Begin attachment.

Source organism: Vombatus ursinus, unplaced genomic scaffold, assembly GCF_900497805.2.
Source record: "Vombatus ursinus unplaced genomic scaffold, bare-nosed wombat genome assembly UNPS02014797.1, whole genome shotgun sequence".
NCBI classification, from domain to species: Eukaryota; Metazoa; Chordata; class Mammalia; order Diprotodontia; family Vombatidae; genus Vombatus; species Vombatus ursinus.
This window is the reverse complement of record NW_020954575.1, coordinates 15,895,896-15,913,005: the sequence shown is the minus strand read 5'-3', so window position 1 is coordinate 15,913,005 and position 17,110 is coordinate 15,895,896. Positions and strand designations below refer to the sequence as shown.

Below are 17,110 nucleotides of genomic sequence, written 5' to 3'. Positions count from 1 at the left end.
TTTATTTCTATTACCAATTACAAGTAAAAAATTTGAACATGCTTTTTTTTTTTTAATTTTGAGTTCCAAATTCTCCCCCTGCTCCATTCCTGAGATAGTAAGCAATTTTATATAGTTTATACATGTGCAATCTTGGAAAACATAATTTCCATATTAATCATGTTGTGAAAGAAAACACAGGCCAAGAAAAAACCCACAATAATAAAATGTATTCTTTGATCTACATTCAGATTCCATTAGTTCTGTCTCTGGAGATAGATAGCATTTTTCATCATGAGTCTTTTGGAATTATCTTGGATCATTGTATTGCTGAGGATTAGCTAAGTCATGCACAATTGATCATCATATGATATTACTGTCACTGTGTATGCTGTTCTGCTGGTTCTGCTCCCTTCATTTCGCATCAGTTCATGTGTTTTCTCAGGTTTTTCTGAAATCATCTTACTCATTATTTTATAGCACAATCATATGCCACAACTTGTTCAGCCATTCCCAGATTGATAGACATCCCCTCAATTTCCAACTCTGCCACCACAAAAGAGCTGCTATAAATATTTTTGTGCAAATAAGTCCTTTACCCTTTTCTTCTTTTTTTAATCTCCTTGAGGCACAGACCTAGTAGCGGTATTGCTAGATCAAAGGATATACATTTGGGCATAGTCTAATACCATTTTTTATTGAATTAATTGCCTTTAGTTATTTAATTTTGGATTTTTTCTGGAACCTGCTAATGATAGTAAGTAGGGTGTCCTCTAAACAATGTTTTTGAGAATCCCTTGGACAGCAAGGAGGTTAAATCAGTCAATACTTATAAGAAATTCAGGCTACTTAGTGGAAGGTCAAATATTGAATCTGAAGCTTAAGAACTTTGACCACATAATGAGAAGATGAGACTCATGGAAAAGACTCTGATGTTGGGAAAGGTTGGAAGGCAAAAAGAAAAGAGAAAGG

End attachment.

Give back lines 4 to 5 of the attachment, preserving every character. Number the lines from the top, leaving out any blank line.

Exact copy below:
This window is the reverse complement of record NW_020954575.1, coordinates 15,895,896-15,913,005: the sequence shown is the minus strand read 5'-3', so window position 1 is coordinate 15,913,005 and position 17,110 is coordinate 15,895,896. Positions and strand designations below refer to the sequence as shown.

Below are 17,110 nucleotides of genomic sequence, written 5' to 3'. Positions count from 1 at the left end.